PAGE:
Chicago’s Brown Sugar Bakery receives surprise $10,000 small-business grant during Good Morning America appearance

Adam Lukach, Chicago Tribune
·3 min read

When Brown Sugar Bakery founder and owner Stephanie Hart appeared on Good Morning America Friday morning, she didn’t think she’d be getting $10,000. She was wrong.

Much to her surprise, Hart received a $10,000 grant on the morning show. The award comes from Verizon and the Local Initiatives Support Corporation, part of a larger $10 million commitment from the company to support small businesses.

The Local Initiatives Support Corporation (LISC), a nonprofit organization, works to develop and support businesses, utilities and other public spaces in historically underserved communities. Even before receiving the $10,000 grant from LISC, Hart had been working with the organization for two years to formulate a business plan that would allow her to buy the 75th Street building in which her business resides. The bakery makes its home in Chatham, a neighborhood that has been neglected historically.

“My goal was to own the building, but I wasn’t in a position to do that when I went to ask first,” Hart said. “It was not like going to a bank and just getting turned down. … They really met with me. They came to the business and looked at it, then they sat down with me and said ‘Look, here are the things that you’re going to need to do.’ I really appreciated it.”

Hart said LISC advisors helped her streamline operations, including her accounting and her website. In fact, she thought that experience is what she would be discussing during her GMA appearance.

As for the grant money, Hart said she already has it earmarked to help facilitate her shipping operations, which will also allow her to bring back some employees furloughed during the pandemic.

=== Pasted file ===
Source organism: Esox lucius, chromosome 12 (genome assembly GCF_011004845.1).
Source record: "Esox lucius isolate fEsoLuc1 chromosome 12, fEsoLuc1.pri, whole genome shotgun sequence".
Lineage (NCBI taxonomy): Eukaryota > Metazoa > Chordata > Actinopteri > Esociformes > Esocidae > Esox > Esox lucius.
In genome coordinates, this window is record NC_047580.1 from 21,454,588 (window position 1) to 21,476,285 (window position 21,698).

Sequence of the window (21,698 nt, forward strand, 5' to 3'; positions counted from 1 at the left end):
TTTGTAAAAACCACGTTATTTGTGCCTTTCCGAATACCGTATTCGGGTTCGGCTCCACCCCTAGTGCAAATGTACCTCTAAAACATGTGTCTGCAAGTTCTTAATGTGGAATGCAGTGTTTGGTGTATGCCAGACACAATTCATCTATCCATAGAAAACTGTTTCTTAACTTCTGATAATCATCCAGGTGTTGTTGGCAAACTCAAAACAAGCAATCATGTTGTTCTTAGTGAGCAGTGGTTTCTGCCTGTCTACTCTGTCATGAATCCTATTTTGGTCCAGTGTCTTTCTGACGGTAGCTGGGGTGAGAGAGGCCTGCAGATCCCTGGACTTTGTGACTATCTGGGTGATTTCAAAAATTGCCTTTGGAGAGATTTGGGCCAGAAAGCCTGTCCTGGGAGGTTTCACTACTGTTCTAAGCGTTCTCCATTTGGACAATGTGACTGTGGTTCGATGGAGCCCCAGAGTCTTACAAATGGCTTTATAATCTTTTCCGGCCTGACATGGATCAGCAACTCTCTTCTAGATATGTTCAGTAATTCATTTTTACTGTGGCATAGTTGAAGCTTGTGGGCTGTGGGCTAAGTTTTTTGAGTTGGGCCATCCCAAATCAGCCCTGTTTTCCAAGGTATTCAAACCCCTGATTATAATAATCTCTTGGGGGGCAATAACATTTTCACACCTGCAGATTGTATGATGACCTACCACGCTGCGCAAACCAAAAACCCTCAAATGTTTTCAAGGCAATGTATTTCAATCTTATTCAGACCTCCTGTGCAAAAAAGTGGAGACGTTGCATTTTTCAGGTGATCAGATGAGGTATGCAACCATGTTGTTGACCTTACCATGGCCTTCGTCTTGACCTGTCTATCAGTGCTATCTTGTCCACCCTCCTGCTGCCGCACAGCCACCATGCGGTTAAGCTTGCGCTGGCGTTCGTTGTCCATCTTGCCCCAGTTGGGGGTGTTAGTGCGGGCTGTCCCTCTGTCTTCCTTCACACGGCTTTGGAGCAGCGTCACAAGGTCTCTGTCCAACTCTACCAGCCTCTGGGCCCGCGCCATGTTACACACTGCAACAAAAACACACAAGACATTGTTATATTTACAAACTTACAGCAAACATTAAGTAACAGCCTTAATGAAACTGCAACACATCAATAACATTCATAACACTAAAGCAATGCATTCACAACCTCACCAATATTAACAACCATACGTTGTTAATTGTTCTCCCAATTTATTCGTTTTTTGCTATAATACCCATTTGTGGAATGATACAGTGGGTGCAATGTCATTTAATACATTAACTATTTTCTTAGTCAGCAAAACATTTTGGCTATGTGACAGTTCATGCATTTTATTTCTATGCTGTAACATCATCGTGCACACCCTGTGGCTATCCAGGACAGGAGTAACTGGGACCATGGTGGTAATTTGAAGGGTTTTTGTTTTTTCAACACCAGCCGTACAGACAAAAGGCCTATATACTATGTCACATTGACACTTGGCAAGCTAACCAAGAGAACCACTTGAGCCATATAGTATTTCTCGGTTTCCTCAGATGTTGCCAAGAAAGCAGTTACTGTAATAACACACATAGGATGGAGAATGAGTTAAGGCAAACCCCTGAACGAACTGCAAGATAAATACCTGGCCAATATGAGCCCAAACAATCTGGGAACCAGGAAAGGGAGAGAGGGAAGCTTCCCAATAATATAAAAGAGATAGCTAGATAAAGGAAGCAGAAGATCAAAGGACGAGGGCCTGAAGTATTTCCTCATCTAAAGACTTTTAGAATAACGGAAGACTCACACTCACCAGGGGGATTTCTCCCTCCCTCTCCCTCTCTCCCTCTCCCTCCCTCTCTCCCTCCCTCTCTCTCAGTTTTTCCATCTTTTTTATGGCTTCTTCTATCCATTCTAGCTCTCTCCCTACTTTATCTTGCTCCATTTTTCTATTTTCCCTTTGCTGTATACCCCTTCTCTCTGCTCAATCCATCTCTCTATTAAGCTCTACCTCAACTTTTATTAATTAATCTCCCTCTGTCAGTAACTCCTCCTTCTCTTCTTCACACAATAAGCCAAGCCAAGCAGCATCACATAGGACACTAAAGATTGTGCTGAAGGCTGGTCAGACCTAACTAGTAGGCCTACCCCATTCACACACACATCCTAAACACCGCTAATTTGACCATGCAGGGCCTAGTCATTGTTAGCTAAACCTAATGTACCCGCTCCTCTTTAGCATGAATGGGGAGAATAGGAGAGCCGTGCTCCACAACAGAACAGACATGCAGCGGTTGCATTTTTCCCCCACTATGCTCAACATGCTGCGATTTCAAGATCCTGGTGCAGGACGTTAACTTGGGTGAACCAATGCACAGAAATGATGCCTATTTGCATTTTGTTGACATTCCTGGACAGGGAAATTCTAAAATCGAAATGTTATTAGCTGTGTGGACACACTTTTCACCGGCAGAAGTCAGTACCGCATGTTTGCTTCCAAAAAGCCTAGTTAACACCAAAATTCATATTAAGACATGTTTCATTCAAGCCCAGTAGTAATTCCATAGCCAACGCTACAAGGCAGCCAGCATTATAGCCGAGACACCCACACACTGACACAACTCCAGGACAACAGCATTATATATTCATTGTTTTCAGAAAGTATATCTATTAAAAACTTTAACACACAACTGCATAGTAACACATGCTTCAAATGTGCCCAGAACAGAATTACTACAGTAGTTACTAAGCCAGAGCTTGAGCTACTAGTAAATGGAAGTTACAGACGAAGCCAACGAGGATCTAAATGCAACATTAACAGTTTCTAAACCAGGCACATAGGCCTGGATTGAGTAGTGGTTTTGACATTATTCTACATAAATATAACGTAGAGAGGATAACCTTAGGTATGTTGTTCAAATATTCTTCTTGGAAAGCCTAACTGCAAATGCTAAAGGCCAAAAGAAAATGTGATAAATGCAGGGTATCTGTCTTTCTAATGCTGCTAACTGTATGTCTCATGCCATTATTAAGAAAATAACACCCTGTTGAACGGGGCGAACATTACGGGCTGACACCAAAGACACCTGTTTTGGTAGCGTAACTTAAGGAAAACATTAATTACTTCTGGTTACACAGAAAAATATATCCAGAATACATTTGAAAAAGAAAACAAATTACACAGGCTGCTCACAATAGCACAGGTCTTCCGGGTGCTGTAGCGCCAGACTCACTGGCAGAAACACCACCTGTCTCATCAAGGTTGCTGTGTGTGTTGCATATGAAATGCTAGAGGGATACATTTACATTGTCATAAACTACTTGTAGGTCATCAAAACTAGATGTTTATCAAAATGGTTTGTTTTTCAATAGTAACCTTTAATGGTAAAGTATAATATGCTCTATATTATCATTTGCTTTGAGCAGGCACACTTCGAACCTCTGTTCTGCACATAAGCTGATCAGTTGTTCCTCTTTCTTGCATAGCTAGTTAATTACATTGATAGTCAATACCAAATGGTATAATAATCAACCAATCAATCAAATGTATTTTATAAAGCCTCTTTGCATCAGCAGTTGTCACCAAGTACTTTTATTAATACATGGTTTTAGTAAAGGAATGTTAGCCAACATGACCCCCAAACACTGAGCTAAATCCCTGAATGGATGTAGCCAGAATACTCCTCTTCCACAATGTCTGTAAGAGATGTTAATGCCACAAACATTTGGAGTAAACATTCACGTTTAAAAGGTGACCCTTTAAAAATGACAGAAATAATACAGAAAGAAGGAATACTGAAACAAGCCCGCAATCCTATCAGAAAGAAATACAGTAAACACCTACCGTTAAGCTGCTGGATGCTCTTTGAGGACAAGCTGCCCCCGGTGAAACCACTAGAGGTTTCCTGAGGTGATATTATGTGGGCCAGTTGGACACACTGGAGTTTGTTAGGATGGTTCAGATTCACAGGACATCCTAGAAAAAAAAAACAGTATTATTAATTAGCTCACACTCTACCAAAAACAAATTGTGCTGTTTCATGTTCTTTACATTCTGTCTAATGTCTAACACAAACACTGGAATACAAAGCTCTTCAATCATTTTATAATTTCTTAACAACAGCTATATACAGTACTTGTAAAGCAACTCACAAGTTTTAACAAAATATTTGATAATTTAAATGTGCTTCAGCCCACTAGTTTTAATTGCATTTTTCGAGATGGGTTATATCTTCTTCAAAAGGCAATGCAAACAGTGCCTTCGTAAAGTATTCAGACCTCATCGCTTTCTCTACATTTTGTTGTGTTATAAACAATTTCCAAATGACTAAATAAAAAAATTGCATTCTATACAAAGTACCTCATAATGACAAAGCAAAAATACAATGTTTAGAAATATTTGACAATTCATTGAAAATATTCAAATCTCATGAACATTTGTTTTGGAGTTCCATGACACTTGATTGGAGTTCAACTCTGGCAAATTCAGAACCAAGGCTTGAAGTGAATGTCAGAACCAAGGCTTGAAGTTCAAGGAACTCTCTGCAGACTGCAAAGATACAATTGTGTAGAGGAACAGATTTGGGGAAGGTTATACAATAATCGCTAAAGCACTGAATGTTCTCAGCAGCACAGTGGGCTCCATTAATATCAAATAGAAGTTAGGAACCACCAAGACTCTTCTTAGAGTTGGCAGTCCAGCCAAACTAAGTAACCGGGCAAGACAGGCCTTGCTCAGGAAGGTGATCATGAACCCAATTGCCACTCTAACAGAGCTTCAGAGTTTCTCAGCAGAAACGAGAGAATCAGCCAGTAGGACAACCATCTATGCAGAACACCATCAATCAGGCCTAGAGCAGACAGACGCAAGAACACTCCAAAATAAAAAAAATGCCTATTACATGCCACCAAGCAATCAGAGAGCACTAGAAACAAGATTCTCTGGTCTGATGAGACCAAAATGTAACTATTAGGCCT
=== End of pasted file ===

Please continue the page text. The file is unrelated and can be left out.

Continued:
After the pandemic shifted her business, Hart became determined to find a suitable method for shipping her whole cakes nationwide. Eventually she consulted the Polsky Center for Entrepreneurship and Innovation out of the University of Chicago, and the center helped her devise packaging and operations that could transport her cakes in good shape.

As she finalizes the digital operations, the grant will help get that plan across the finish line.

Like virtually all hospitality operations, Brown Sugar Bakery took some losses during the pandemic. Hart’s location at Navy Pier was shut down along with the rest of the pier in 2020, and without that revenue stream, Hart was forced to shut down her Brown Sugar location on the West Side as well. Money from the Navy Pier location had helped Hart subsidize the West Side space. That location, Hart said, had primarily been an effort to support the area with business and jobs.

“But when I tell you I’m not complaining, I mean it. Every payroll I can eke out right now, I’m extremely grateful,” Hart said.

At the original Brown Sugar location on 75th Street, Hart has been reopened since Mother’s Day. And within the next 10 days, she said she plans to close on the sale of the building where her business has been since 2004.

Hart said she is grateful for her customers who have supported her business throughout the years, but also helped her stay afloat during the trying times of the pandemic.

“I feel so blessed. I’ll be honest and tell you that, pre-COVID, if there was a line out the door, I would have had a fit, because that would mean we weren’t doing our jobs fast or efficient enough. But when I see the line now, there’s days when I drive up and I just cry,” Hart said. “Someone just called me today and said ‘We drove past your business last week, and it was cold outside. That cake must be good because people were standing in line!’ That type of support — where people don’t pass you up just because they gotta stand in line — I don’t know how you repay that.”

adlukach@chicagotribune.com